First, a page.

The array of electromagnetic radiation emitting devices incorporated within the emitter 28 will vary in length depending upon the application at hand. The accuracy of measurement achieved with the present invention is enhanced as the density or number of electromagnetic radiation emitting devices per unit length of emitter 28 is increased. The spacing between each electromagnetic radiation emitting device 36 of emitter 28 is preferably the same between each device 36. In one embodiment of the present invention a 0.1 inch center-to-center spacing between emitting devices 36 is provided. The electromagnetic radiation emitting devices 36 are preferably individually sequentially energized to emit electromagnetic radiation in a predetermined scanning frequency. In one embodiment of the present invention, one-half cycle of a 20 KHz clock or scanning frequency is incorporated. When the last device in such an array has been energized and then cutoff, a reset signal is generated to begin the sequence again at the first device 36 of the array 28. The reset signal may be referred to as the “Sync Pulse”. As the individual devices 36 of the array 28 are energized in scanning fashion and the electromagnetic radiation emitted progresses from a non-attenuated outside region or edge of the material being measured such as billet or workpiece 22, a variation of the peak intensity of the emitted radiation for this scan region will be witnessed at the associated receivers 24, 26. This variation in attenuation results in the generation of a stair step form of waveform which is preferably processed by low pass filtering to achieve a smooth curve. The midpoint of this curve is preferably detected to evolve a time based trigger pulse which may be employed by read out or control systems to determine the location of an outside edge or the width of opposite edges of the workpiece 22.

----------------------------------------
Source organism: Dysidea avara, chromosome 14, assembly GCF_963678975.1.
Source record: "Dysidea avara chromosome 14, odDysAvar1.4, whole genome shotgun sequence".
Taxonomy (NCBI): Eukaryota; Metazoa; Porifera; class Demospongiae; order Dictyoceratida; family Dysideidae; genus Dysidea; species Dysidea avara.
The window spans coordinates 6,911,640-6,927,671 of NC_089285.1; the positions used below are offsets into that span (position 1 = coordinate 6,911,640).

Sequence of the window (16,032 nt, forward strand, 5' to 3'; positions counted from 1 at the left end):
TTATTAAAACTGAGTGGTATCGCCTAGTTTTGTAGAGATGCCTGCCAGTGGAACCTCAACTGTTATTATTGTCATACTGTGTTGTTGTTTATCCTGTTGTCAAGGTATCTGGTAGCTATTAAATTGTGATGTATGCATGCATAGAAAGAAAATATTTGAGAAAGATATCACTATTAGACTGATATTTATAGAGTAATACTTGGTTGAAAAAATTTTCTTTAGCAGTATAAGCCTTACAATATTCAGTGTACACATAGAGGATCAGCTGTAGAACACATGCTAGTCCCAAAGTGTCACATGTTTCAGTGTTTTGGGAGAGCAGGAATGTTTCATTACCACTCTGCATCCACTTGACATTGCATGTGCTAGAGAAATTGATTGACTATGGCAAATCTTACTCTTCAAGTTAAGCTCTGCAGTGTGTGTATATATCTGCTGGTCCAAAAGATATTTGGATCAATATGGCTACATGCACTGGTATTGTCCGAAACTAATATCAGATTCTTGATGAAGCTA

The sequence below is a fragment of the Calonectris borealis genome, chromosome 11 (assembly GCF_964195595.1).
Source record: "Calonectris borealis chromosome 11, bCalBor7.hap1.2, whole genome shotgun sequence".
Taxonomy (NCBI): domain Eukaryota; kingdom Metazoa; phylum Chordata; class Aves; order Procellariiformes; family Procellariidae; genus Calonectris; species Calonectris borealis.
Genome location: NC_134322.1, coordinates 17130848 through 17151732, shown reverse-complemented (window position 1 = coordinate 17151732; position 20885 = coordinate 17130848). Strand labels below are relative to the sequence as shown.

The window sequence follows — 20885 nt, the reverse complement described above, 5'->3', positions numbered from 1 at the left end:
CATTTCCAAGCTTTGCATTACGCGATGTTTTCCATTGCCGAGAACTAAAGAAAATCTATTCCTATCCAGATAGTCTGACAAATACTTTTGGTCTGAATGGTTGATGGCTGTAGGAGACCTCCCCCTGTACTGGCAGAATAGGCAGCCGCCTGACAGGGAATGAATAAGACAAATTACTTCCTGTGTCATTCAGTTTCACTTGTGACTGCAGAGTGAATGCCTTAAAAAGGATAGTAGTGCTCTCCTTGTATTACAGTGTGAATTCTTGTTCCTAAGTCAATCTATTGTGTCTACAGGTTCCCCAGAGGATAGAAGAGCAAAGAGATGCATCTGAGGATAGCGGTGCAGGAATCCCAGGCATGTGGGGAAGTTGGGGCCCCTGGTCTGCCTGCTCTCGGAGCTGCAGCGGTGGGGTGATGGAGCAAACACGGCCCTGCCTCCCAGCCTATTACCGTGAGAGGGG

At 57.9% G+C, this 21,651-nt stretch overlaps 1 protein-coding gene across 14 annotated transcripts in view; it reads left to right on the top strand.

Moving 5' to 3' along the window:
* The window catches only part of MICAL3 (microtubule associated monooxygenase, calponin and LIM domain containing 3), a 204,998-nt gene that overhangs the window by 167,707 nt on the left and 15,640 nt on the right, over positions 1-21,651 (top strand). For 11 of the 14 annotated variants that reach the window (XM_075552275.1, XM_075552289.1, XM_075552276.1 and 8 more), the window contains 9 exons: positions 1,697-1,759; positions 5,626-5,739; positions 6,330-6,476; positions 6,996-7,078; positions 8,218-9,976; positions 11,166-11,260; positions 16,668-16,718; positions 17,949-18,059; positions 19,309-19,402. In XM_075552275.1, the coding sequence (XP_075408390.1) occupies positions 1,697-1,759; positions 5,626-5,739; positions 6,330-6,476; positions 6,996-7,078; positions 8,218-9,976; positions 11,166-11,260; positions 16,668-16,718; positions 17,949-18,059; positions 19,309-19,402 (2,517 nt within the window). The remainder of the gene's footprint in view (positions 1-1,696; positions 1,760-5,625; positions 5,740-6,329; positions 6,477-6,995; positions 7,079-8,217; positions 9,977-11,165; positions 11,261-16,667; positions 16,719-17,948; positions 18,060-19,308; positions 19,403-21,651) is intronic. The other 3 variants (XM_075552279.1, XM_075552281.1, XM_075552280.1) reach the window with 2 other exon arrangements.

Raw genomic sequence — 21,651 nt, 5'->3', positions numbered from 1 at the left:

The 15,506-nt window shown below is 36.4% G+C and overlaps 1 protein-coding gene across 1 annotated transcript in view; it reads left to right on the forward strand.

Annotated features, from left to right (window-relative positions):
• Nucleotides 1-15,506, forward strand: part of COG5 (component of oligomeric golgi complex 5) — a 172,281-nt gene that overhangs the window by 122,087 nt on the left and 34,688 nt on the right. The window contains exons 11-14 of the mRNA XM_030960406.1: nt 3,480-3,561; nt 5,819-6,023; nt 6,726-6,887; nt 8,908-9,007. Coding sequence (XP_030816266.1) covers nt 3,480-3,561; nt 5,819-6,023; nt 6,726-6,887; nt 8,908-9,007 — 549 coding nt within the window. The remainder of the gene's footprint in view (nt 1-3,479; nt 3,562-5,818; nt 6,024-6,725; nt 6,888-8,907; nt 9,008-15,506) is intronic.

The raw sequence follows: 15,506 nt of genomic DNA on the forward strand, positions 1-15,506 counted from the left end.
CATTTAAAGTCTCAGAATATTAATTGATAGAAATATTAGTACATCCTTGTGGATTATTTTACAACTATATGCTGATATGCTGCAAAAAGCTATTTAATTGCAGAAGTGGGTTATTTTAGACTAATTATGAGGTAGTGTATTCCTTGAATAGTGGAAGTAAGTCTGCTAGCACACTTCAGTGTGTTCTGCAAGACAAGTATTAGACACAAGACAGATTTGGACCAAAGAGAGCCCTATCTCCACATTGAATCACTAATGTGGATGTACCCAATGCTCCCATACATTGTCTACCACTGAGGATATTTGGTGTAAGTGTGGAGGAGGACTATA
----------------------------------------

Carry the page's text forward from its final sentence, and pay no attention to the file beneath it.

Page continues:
Referring to FIGS. 2 and 3, internal structure of the receiver preferably includes a housing 40 having an opening therein at 42. The opening 42 is preferably aligned in parallel with the corresponding slit 32 of the emitter 28 as seen in FIG. 1. A cylindrical gathering lens 44 is placed in association with the opening 42. Above the lens 44, a circuit board 46 and a shield 48 are secured within the housing 40. A support board 50 is seen in FIG. 3 and preferably supports three rectangular silicon solar cells 51, 52, 53 in a linear array. The solar cells are preferably coupled in parallel. Each of the solar cells, in this example, has a lengthwise extent of 2 centimeters and, thus, coupled in a grouping of three in the linear array as shown, the length of the photoresponsive components amounts to approximately 6 centimeters. A filter 54 may be positioned over the entrances to these devices which confronts all electromagnetic radiation impinging thereon and passes only electromagnetic radiation or infrared radiation within a selected region of the electromagnetic spectrum.
Referring now to FIG. 4, the array of electromagnetic radiation emitting devices 36 are represented generally at 80 behind the slit 32. Within the array 80, the scanning sequence may progress with the first of the devices in the row. Complete emitters, receivers and associated hardware may be purchased from Harris Instrument Corporation in Columbus, Ohio.